Research Ear, Hearing and Vestibular

Disentangling the vestibular schwannoma tumor microenvironment

Chief Resident in Otolaryngology Tom Barrett, MD.

In a first-of-its-kind study, two Washington University residents – Tom Barrett, MD (Otolaryngology), and Bhuvic Patel, MD (Neurosurgery) – employed two novel single cell genomic techniques to reveal an injury-like process related to the growth of vestibular schwannomas (VS). 

The study, accepted for publication in the journal Nature Communications, is the first to examine the VS tumor microenvironment using these approaches. Knowledge of the factors that control tumor growth might provide novel targets for potential therapeutic intervention. 

Vestibular schwannomas are benign tumors that arise from Schwann cells, the cells responsible for forming the insulation around nerve processes of the vestibulocochlear nerve. The incidence of these tumors may be as high as 1 in 500 adults, and they comprise 8% of all primary intracranial tumors. 

Neurosurgery resident (now graduated) Bhuvic Patel, MD.

VS tumors or treatment strategies such as surgical removal can be associated with a number of debilitating deficits, including a loss of hearing and balance and facial palsy. But, in spite of their common occurrence, very little is known about the molecular signals that drive the pathogenesis or development of this disease. 

The current studies used single-cell RNA sequencing to characterize the different cellular populations of VS tumors and better understand their individual differences or genetic heterogeneity. They also used a single cell epigenetic profiling technique to better understand each cell’s role in tumor development. The study is the first attempt to describe the tumor microenvironment using these techniques. 

Key among the findings of the study were the identification of two phenotypes or outward expression of VS tumors. One phenotype was characterized by the presence of repair-like Schwann cells typically seen in the setting of nerve injury. A large infiltrate of inflammatory cells was also characteristic of this phenotype.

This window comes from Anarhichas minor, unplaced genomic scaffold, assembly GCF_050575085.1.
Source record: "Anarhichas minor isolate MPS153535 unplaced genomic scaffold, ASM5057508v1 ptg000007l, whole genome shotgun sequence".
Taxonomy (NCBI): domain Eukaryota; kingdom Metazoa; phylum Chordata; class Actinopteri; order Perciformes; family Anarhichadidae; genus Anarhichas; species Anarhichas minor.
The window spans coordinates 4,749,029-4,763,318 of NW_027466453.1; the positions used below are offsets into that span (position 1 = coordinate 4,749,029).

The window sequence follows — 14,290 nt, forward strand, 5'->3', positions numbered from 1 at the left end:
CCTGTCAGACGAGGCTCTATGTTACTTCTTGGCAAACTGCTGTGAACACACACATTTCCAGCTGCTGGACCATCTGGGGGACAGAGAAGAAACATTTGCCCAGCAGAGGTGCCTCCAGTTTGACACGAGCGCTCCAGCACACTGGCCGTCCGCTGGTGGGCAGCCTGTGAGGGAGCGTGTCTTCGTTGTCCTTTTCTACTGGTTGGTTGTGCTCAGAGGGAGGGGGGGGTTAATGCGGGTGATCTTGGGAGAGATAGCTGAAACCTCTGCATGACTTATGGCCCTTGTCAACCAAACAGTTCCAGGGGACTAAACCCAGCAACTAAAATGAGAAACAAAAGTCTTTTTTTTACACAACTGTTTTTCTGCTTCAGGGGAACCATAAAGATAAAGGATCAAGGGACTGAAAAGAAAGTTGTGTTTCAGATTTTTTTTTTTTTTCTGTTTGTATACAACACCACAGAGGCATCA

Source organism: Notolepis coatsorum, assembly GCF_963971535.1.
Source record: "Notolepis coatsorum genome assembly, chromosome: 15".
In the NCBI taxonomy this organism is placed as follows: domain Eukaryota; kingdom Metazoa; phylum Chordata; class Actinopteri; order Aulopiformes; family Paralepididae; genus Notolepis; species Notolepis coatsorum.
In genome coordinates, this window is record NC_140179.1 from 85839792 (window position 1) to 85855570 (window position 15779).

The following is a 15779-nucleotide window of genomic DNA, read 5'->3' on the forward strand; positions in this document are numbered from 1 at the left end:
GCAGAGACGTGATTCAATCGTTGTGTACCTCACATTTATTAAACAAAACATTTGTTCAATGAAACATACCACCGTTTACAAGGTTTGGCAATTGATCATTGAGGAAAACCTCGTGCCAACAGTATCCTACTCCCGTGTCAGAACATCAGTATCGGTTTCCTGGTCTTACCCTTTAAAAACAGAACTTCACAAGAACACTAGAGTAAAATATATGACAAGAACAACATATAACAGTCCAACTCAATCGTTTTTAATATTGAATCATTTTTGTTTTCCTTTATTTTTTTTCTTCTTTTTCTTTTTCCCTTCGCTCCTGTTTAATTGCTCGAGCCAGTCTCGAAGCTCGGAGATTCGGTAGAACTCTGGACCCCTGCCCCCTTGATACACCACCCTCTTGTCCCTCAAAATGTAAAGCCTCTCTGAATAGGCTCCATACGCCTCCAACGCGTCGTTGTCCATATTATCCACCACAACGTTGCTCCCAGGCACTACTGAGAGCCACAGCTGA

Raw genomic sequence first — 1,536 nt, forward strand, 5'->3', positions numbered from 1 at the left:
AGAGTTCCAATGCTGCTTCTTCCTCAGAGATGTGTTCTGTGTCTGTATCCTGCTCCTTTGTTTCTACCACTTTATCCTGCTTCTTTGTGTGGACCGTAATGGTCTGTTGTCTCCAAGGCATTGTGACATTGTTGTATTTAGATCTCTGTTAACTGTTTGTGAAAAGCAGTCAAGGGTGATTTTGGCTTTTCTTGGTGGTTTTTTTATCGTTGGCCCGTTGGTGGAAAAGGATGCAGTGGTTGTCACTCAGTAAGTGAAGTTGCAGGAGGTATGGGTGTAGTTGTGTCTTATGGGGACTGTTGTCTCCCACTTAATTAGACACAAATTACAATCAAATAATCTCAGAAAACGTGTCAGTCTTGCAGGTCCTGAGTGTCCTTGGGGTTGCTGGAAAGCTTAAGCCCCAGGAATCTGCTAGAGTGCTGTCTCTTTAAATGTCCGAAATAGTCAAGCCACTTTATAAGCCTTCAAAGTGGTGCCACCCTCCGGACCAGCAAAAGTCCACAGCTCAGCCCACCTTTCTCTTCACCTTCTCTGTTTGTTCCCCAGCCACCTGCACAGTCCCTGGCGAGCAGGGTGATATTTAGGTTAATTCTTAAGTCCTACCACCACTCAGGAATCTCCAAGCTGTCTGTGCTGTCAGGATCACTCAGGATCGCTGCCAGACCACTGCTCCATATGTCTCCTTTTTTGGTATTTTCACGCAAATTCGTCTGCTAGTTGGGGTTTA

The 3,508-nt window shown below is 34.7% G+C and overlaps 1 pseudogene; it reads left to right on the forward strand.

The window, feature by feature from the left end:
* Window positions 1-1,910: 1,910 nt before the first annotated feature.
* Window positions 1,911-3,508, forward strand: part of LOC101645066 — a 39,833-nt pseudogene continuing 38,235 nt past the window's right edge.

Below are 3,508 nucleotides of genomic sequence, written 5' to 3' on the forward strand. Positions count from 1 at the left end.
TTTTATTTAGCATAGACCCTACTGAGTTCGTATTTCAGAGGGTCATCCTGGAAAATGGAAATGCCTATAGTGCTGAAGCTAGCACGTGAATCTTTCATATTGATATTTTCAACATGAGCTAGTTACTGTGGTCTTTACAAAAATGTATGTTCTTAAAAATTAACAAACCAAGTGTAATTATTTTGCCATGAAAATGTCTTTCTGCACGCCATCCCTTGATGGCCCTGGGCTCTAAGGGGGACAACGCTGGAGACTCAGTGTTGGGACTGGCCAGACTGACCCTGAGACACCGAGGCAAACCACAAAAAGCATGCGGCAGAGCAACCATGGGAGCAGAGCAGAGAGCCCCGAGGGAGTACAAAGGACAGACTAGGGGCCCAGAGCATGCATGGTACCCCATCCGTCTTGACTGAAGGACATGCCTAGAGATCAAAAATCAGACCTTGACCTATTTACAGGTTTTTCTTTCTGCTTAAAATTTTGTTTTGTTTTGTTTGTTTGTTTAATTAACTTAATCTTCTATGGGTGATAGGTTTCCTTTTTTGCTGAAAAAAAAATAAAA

Digital cytology deconvolution – a specialized technique for re-analyzing data from previous studies – showed the VS tumors of the injury-like phenotype to be larger in size compared to the other type. They were also shown to express CSF1, a gene product that regulates the development and function of the inflammatory cells found in this type of VS tumor. 

The group then used a cell-line model of repair-like Schwann cells to show these cells can actively recruit inflammatory cells, and that blocking the CSF1 pathway could dramatically reduce this recruitment. Together, these findings suggest new avenues of investigation to identify biomarkers of tumor growth and novel pathways for therapeutic intervention that might inhibit tumor progression. 

According to Barrett, the study was a true team effort that was only possible through close collaboration between the laboratories of head and neck surgeon Sid Puram, MD, PhD, and neurosurgeon Albert Kim, MD, PhD.

“I hope this work lays the foundation for continued efforts between our two departments to better understand this disease and ultimately improve the care of our shared patients,” he said. 

The study will appear in print in early 2024. A pre-print version of the article can be seen here